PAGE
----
Instructor talks briefly about the theories of Bohr and introduces orbitals. Instructor uses his computer screen and different colors to educate students. Instructor says this video series introduces information covered in a first-year high school course in chemistry.

Electrons

Using an animated model of an atom, Eureka! illustrates how electrons whiz so quickly round the nucleus that they appear to form layers. Eureka was a series of short cartoons on physics that ran on public television in the 1980's. The video explains the concept in simple and well illustrated way. Good for students of any elementary school level.

Molecules in Liquid

As molecules in a solid get hotter, they vibrate faster and faster and eventually slip out of their lattice-work pattern. When this occurs, the substance melts, changing from a solid to a liquid state. Eureka was a series of short cartoons on physics that ran on public television in the 1980's. The video explains the concept in simple and well illustrated way. Good for students of any elementary school level.

Work

A circus strongman and a clown help present the physics definition of work. Concept: Work = force x distance. Eureka was a series of short cartoons on physics that ran on public television in the 1980's. The video explains the concept in simple and well illustrated way. Good for students of any elementary school level.

Heat as Energy

Heat is produced whenever there is movement and friction between two objects. Since movement is a form of energy, it follows that heat must also be a form of energy. Eureka was a series of short cartoons on physics that ran on public television in the 1980's. The video explains the concept in simple and well illustrated way. Good for students of any elementary school level.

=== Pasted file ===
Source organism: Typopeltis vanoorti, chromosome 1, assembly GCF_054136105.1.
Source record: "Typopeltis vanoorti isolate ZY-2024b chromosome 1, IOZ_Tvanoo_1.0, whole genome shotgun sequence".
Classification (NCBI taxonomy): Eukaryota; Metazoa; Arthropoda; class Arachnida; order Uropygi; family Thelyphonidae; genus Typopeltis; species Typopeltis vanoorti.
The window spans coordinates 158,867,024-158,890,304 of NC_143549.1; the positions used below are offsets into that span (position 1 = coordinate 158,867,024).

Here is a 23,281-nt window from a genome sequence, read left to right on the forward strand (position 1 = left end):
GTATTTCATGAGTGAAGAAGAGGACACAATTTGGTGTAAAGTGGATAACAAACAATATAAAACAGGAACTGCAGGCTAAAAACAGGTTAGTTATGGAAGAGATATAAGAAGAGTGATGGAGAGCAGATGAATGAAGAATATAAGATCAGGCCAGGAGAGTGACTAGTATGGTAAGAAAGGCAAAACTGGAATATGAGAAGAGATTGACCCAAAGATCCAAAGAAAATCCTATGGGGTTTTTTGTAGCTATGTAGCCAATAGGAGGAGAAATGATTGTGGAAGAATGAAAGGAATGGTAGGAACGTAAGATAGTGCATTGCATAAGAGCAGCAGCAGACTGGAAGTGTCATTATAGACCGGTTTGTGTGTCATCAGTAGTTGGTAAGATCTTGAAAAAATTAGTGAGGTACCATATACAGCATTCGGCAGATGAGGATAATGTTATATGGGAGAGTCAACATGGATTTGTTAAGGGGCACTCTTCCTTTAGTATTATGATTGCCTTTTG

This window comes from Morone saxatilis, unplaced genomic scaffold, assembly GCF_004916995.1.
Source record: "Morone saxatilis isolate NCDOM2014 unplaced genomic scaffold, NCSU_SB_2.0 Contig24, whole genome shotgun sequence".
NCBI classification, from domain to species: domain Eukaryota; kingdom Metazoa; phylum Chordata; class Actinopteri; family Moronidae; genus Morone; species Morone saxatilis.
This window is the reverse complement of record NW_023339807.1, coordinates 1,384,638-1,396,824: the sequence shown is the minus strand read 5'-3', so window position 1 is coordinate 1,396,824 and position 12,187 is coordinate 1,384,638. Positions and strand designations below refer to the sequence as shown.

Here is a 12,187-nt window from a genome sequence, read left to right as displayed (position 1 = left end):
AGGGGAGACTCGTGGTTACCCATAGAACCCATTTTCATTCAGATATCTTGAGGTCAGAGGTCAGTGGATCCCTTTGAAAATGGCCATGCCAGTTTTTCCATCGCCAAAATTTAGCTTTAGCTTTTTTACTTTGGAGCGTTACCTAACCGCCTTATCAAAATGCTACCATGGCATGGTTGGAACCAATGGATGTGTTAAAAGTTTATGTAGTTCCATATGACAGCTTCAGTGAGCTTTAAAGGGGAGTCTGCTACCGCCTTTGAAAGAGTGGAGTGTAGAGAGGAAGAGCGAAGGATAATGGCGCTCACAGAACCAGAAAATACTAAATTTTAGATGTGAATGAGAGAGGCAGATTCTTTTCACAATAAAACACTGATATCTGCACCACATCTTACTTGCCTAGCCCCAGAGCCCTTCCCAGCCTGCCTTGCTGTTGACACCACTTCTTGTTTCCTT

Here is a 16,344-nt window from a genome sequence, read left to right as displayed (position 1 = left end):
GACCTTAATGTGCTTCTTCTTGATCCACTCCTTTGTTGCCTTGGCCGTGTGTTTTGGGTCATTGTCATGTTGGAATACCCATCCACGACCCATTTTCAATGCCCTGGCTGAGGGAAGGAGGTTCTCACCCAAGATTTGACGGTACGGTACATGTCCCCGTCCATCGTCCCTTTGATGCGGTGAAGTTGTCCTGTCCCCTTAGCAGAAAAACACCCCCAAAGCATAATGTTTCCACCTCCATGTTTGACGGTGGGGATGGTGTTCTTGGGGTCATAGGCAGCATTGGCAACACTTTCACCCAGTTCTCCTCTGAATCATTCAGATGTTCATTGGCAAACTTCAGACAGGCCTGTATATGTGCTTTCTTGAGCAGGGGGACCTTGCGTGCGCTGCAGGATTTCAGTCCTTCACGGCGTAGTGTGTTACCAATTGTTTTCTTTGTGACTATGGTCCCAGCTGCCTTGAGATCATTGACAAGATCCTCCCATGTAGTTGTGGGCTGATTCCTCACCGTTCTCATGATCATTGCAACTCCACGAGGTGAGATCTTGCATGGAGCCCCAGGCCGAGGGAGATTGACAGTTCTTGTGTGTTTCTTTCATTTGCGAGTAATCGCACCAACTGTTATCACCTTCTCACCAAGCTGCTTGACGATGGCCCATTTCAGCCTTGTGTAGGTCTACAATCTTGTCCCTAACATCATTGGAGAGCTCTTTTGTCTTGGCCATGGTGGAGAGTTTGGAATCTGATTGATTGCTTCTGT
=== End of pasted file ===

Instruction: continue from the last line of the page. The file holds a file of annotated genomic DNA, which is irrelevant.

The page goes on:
Radiation Waves

Viewers learn that one of the chief ways in which heat energy moves is in the form of waves. This kind of heat transfer is called radiation. Eureka was a series of short cartoons on physics that ran on public television in the 1980's. The video explains the concept in simple and well illustrated way. Good for students of any elementary school level.

Radiation Spectrum

Viewers learn that the waves of heat energy radiated by the sun come in many forms, which together make a band, or spectrum, of energy waves. Eureka was a series of short cartoons on physics that ran on public television in the 1980's. The video explains the concept in simple and well illustrated way. Good for students of any elementary school level.

Introduction to Motion

Introduction to basic physics of motion. Introduces the concept of variable velocity/acceleration. This video, which is suitable for high school students, starts with a black screen because the instructor uses it as a 'chalkboard.'

Inertia

This program introduces the series and sets forth the concept of inertia, the first law of physics: Things like to keep on doing what they're already doing. Eureka was a series of short cartoons on physics that ran on public television in the 1980's. The video explains the concept in a simple and well-illustrated way. Good for students of any elementary school level. The 'meat' of the video starts at 01:28.